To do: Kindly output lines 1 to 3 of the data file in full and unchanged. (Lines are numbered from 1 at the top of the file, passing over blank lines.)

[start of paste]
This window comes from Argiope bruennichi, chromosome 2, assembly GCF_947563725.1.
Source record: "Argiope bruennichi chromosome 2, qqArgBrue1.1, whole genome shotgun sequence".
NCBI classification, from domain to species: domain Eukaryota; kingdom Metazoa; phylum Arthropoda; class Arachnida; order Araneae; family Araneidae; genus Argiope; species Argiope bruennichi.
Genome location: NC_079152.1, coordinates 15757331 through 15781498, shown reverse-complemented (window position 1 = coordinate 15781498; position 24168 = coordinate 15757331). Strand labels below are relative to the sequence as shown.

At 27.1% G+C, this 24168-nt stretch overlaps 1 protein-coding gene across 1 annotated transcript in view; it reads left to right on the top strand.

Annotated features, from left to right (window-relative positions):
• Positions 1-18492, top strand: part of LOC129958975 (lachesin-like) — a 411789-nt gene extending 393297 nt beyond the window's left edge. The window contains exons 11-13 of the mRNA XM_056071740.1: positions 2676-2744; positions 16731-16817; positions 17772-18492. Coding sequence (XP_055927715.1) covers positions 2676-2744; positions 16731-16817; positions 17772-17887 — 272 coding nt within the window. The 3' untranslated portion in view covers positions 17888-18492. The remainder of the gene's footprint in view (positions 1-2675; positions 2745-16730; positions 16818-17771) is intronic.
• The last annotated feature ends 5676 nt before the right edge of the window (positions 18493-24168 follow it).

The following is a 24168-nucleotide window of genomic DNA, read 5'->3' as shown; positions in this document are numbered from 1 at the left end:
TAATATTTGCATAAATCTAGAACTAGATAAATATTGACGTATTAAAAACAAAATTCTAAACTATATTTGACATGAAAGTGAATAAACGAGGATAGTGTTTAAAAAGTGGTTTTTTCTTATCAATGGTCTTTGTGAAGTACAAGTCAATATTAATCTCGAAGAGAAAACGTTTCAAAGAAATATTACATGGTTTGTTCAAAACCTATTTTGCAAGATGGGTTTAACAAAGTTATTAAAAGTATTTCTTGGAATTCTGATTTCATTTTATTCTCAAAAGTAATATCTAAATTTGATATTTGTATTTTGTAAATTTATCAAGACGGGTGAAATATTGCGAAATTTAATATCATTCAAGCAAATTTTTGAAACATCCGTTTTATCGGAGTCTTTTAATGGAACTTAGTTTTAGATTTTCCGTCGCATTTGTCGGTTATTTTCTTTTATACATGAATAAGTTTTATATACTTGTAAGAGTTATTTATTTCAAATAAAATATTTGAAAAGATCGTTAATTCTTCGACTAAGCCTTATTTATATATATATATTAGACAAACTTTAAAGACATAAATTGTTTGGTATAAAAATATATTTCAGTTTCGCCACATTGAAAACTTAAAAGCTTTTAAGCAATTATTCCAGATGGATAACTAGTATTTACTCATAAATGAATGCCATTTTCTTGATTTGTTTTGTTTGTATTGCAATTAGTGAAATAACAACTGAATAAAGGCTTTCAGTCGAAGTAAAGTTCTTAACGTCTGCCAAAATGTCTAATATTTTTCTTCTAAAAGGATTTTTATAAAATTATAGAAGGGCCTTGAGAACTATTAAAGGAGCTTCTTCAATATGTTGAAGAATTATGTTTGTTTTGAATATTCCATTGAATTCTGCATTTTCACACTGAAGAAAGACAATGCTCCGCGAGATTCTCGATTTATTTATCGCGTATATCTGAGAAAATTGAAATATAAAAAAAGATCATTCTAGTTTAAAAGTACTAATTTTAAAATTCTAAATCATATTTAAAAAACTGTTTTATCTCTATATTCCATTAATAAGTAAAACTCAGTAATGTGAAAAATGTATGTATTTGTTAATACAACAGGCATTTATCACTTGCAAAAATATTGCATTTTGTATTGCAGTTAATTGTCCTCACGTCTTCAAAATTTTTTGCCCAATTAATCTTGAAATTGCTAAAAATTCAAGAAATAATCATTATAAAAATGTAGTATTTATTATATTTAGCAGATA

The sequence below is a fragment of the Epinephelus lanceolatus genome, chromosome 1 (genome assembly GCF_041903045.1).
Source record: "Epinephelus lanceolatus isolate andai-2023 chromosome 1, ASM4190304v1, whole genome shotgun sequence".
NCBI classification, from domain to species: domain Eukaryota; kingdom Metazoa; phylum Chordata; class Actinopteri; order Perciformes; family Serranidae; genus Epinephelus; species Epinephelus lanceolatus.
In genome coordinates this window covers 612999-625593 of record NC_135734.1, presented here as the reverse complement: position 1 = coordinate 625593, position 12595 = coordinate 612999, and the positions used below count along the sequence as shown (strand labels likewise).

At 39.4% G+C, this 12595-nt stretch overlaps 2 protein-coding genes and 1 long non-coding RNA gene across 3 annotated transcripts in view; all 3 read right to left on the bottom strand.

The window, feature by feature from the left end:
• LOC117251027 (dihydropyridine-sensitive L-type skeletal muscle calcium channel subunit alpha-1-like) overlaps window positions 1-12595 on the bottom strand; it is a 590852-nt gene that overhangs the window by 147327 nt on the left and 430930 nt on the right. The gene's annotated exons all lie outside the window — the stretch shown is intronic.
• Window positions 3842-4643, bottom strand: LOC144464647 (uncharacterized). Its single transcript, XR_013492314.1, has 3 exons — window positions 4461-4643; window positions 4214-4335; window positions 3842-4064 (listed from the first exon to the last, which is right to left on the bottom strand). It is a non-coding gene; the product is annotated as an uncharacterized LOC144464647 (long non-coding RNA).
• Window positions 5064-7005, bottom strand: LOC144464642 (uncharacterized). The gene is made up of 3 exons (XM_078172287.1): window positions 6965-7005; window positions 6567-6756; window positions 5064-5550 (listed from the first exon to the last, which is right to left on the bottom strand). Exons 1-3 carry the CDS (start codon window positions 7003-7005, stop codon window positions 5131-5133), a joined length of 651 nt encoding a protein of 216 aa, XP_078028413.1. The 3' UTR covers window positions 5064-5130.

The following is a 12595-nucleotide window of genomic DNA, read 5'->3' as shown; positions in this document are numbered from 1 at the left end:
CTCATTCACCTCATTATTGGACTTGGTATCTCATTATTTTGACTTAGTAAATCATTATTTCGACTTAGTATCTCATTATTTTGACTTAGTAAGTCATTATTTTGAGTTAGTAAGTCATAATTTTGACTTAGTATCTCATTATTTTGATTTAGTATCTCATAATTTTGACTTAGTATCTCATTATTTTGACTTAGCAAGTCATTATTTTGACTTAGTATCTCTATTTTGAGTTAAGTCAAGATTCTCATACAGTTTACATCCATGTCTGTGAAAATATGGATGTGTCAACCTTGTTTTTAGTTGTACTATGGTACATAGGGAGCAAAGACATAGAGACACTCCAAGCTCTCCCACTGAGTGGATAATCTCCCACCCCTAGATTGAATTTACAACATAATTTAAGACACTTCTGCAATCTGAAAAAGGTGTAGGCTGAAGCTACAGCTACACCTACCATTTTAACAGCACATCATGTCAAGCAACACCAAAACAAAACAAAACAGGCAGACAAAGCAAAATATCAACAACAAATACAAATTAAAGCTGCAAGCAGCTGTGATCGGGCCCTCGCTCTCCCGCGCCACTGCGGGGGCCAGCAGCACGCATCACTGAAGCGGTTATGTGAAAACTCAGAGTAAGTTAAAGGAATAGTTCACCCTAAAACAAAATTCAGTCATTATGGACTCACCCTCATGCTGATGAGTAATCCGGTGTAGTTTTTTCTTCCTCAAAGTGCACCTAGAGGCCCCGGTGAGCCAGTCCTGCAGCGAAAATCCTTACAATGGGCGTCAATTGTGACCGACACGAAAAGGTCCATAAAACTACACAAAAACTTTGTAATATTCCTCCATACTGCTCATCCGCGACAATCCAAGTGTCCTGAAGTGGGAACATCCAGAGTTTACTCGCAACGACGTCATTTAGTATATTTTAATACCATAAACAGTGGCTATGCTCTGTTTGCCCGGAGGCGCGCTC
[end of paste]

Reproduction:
This window comes from Argiope bruennichi, chromosome 2, assembly GCF_947563725.1.
Source record: "Argiope bruennichi chromosome 2, qqArgBrue1.1, whole genome shotgun sequence".
NCBI classification, from domain to species: domain Eukaryota; kingdom Metazoa; phylum Arthropoda; class Arachnida; order Araneae; family Araneidae; genus Argiope; species Argiope bruennichi.